The other product that makes up this article is called Ayahuasca. With Graviola, they are not products we have heard of before, and have been quite amazed from the research.
Ayahuasca: This is actually a mixture of more than one Amazonian plant and has been used for centuries by the indigenous medicine men (popularly called Shamans).
Ayahuasca has now been substantially studied for the following conditions:
· Panic attacks
· Sleep disorders
· Drug abuse
· Alcohol abuse
· OCD, Obsessive Compulsive disorder
· Violent behavior
· Anti-social disorder
· Neurodegenerative disorders such as Parkinson’s, and
However beyond the specific medical realm, people have reported a large (and growing) list of benefits to daily health and general well-being such as;
· Improved general physical health
· Increased mental clarity
· Improved relationships
· Improved outlook on life
· Increased sense of purpose
· More spiritual in life
· Happier sense of well being
· More self confidence
· More compassion/empathy
· Increased energy
· Improved concentration
· Improved anger control
· Feeling more centered
· More humble
· Quicker healing time
· Better creativity
Being a natural medicine, a well-prepared Ayahuasca brew is non-addictive and can be utilized for treating many illnesses and diseases including HIV and cancer. It is very effective in the treatment of psychosomatic disorders. It is also a powerful anti-depressant.
The scientific explanation of the pharmacological activity of Ayahuasca is that the effect is dependent on a synergistic interaction between the alkaloids in the plants. Banisteriopsis caapi contains ß-carboline alkaloids, which are potent MAO-A inhibitors. The other plants contain the potent psychoactive agent N,N-dimethyltryptamine (DMT), which is not orally active when ingested by itself, but can be rendered orally active in the presence of a peripheral MAO inhibitor. This interaction is the basis of the psychotropic action of Ayahuasca.
Please note: DMT is illegal in the USA.
An international research team has been investigating the pharmaceutical potential of Ayahuasca. The principal investigator, Dr. Charles Grob, is a professor of psychiatry and pediatrics at the UCLA School of Medicine. His team has done a chemical analysis of the medicinal drink.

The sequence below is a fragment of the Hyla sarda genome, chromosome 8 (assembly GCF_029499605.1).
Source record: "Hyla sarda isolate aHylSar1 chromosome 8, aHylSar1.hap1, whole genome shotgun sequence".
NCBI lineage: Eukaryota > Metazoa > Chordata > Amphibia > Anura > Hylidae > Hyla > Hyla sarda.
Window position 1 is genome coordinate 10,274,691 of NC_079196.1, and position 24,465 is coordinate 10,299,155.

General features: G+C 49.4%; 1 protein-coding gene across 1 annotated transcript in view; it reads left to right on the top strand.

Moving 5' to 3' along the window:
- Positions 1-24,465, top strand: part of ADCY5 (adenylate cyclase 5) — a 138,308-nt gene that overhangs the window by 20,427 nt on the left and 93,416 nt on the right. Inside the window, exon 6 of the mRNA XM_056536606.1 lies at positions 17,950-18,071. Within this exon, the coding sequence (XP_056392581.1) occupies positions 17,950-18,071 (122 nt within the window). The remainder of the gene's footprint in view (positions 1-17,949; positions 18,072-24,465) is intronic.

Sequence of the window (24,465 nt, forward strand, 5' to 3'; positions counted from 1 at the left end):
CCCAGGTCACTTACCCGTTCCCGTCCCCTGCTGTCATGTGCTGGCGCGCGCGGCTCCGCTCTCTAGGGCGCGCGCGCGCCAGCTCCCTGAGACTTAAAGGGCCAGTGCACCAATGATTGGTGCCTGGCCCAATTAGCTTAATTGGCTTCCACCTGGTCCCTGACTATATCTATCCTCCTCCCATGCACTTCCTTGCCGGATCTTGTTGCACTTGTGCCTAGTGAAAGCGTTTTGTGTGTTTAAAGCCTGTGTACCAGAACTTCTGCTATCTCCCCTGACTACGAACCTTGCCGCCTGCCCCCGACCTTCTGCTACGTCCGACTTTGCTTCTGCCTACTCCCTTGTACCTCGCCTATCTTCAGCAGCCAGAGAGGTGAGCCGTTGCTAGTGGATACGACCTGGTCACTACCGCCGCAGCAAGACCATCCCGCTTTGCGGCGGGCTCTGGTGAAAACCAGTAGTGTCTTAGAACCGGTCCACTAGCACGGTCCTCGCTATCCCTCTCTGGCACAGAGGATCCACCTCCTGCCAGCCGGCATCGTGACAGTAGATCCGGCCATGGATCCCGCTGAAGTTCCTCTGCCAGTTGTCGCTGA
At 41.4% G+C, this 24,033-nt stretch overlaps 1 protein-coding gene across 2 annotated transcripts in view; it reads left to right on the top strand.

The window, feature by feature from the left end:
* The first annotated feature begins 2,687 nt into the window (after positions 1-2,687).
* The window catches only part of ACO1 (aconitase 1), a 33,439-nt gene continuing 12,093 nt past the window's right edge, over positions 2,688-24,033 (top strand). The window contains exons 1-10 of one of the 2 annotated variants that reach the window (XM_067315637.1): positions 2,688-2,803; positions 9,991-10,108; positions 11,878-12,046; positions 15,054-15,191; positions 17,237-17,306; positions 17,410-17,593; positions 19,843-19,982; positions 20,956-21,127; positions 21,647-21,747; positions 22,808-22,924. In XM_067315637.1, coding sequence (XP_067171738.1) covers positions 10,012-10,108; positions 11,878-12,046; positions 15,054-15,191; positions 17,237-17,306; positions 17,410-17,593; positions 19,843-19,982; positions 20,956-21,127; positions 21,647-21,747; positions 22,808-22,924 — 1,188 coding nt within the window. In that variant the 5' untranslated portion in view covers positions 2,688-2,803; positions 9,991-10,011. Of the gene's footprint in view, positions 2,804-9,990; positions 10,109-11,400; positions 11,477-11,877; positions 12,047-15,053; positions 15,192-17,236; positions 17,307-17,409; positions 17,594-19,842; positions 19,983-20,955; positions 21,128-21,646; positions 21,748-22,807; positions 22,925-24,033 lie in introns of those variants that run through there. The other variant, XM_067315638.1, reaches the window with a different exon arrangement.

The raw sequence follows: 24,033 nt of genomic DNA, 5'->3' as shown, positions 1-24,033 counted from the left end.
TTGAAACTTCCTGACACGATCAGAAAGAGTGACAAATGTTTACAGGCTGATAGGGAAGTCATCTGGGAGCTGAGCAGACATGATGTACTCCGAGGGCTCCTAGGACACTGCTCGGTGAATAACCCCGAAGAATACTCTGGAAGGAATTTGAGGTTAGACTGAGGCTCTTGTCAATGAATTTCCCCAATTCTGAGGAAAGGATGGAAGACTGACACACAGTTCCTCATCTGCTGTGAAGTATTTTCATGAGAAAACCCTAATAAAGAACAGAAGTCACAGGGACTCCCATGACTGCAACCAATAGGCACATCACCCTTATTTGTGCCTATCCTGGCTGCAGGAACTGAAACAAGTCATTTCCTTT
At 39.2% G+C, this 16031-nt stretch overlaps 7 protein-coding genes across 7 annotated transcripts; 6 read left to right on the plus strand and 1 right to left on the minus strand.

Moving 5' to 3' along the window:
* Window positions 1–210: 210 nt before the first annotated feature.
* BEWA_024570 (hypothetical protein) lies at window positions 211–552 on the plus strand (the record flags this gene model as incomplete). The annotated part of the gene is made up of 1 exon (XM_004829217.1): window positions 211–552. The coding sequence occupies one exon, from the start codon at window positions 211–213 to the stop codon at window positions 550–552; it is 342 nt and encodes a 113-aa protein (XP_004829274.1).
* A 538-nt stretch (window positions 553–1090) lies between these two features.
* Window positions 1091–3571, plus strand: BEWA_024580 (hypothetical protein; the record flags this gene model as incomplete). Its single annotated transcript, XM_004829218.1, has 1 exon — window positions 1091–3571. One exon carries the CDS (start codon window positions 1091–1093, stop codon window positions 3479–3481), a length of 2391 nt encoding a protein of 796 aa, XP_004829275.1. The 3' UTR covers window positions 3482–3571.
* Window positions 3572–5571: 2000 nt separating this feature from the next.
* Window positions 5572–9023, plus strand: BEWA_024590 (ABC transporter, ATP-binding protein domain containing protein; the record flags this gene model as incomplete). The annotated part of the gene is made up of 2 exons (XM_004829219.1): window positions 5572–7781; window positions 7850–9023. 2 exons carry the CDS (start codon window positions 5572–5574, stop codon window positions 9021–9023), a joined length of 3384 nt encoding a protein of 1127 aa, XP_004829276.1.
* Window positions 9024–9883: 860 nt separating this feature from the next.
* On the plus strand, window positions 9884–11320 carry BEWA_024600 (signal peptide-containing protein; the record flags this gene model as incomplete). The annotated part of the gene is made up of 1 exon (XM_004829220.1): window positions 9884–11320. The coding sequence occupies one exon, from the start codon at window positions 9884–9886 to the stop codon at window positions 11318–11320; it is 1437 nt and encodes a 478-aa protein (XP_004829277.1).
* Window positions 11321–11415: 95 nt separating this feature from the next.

Grob says science confirms that the Ayahuasca brew is a potent medication. It's a very sophisticated form of pharmacology, which the native peoples of the Amazon region have figured out. Ayahuasca is generally a decoction of two plants. Each plant if taken separately has no effects on the human central nervous system, but when taken together there's a very powerful synergy.
DMT, the active ingredient in the brew, is a naturally occurring brain chemical similar to serotonin, and a natural antidepressant. DMT is inactivated in the human gut, but when combined with the antidepressant, it can be absorbed by the body.
Grob says one of Ayahuasca's most promising uses is in treating drug and alcohol addiction. It does not appear to be addictive and the individuals do not develop a tolerance. They also do not go through withdrawals.
The potion also has anti-parasitic properties, which can help prevent malaria and there is some evidence that it diminishes the symptoms of Parkinson's disease.
Dr. Charles Grob also discovered that the taking of Ayahuasca has been associated with a long list of documented cures such as the disappearance of everything from metastasized colorectal cancer to cocaine addiction, even after just a ceremony or two. It has been medically proven to be non-addictive and safe to ingest.
Despite the evidence, western scientists have all but ignored Ayahuasca for decades, reluctant to risk their careers by researching a substance containing the outlawed DMT. Only in the past decade, and then only by a handful of researchers, has Ayahuasca begun to be studied.
In 1993 Dr. Grob directed the Hoasca Project, the first in-depth study of the physical and psychological effects of Ayahuasca on humans. He and his team went to Brazil, where the plant mixture can be taken legally, to study members of a church, the União do Vegetal (UDV). This church uses Ayahuasca as a sacrament. Grob compared them to a control group that had never ingested the substance.
União do Vegetal is a Christian religion based on the use of Hoasca (or Ayahuasca) in a program of spiritual evolution based on mental concentration and the search for self-knowledge. Claiming roots as far back as the tenth century BC, members of UDV feel the movement lay dormant before reappearing in Incan Peru in the fourth and fifth centuries BC. UDV as it is known today however was "re-created" on July 22 1961 in Porto Velho, Rondônia, Brazil by the rubber-tapper José Gabriel da Costa (now known as Mestre Gabriel).
The Grob studies found that all the Ayahuasca-using UDV members had experienced remission without recurrence of their addictions, depression, or anxiety disorders. Unlike most common anti-depressants, which Grob says can create such high levels of serotonin that cells may actually compensate by losing many of their serotonin receptors, the Hoasca Project showed that Ayahuasca strongly enhances the body’s ability to absorb the serotonin that’s naturally there. Grob said that “Ayahuasca is perhaps a far more sophisticated and effective way to treat depression than SSRIs [antidepressant drugs]”.
Grob concluded that adding the use of SSRIs is 'a rather crude way' of doing it. And Ayahuasca, he insists, has great potential as a long-term solution in maintaining abstinence from alcohol and drugs.
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